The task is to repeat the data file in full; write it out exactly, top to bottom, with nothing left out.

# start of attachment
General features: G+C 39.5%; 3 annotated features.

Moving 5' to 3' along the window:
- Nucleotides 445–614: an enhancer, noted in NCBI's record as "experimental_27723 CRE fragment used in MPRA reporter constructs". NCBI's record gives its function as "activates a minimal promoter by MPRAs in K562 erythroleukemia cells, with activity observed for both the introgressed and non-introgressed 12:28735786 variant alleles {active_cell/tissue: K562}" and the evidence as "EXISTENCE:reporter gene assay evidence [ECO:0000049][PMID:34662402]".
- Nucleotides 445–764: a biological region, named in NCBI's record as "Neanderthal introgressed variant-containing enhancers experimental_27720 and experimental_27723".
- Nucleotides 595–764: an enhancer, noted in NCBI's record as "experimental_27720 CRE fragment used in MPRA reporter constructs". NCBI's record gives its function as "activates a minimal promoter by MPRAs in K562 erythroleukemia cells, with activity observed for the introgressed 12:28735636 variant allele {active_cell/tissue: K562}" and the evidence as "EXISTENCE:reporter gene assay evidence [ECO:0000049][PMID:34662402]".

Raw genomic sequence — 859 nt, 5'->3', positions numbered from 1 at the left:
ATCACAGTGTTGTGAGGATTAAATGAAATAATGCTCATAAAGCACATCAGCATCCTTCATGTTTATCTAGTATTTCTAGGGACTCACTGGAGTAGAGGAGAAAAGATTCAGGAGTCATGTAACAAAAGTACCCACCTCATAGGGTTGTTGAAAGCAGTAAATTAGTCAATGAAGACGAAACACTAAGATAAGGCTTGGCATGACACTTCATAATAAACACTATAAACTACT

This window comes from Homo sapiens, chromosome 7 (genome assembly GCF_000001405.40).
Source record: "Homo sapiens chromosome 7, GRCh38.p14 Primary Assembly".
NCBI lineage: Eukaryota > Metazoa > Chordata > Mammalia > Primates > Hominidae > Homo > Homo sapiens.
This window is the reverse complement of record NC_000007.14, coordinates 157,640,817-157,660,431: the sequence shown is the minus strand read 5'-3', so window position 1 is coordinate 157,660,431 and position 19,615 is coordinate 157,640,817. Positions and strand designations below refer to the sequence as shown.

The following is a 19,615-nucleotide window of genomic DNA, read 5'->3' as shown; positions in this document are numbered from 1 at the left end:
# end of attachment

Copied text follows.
General features: G+C 39.5%; 3 annotated features.

Moving 5' to 3' along the window:
- Nucleotides 445–614: an enhancer, noted in NCBI's record as "experimental_27723 CRE fragment used in MPRA reporter constructs". NCBI's record gives its function as "activates a minimal promoter by MPRAs in K562 erythroleukemia cells, with activity observed for both the introgressed and non-introgressed 12:28735786 variant alleles {active_cell/tissue: K562}" and the evidence as "EXISTENCE:reporter gene assay evidence [ECO:0000049][PMID:34662402]".
- Nucleotides 445–764: a biological region, named in NCBI's record as "Neanderthal introgressed variant-containing enhancers experimental_27720 and experimental_27723".
- Nucleotides 595–764: an enhancer, noted in NCBI's record as "experimental_27720 CRE fragment used in MPRA reporter constructs". NCBI's record gives its function as "activates a minimal promoter by MPRAs in K562 erythroleukemia cells, with activity observed for the introgressed 12:28735636 variant allele {active_cell/tissue: K562}" and the evidence as "EXISTENCE:reporter gene assay evidence [ECO:0000049][PMID:34662402]".

Raw genomic sequence — 859 nt, 5'->3', positions numbered from 1 at the left:
ATCACAGTGTTGTGAGGATTAAATGAAATAATGCTCATAAAGCACATCAGCATCCTTCATGTTTATCTAGTATTTCTAGGGACTCACTGGAGTAGAGGAGAAAAGATTCAGGAGTCATGTAACAAAAGTACCCACCTCATAGGGTTGTTGAAAGCAGTAAATTAGTCAATGAAGACGAAACACTAAGATAAGGCTTGGCATGACACTTCATAATAAACACTATAAACTACT

This window comes from Homo sapiens, chromosome 7 (genome assembly GCF_000001405.40).
Source record: "Homo sapiens chromosome 7, GRCh38.p14 Primary Assembly".
NCBI lineage: Eukaryota > Metazoa > Chordata > Mammalia > Primates > Hominidae > Homo > Homo sapiens.
This window is the reverse complement of record NC_000007.14, coordinates 157,640,817-157,660,431: the sequence shown is the minus strand read 5'-3', so window position 1 is coordinate 157,660,431 and position 19,615 is coordinate 157,640,817. Positions and strand designations below refer to the sequence as shown.

The following is a 19,615-nucleotide window of genomic DNA, read 5'->3' as shown; positions in this document are numbered from 1 at the left end: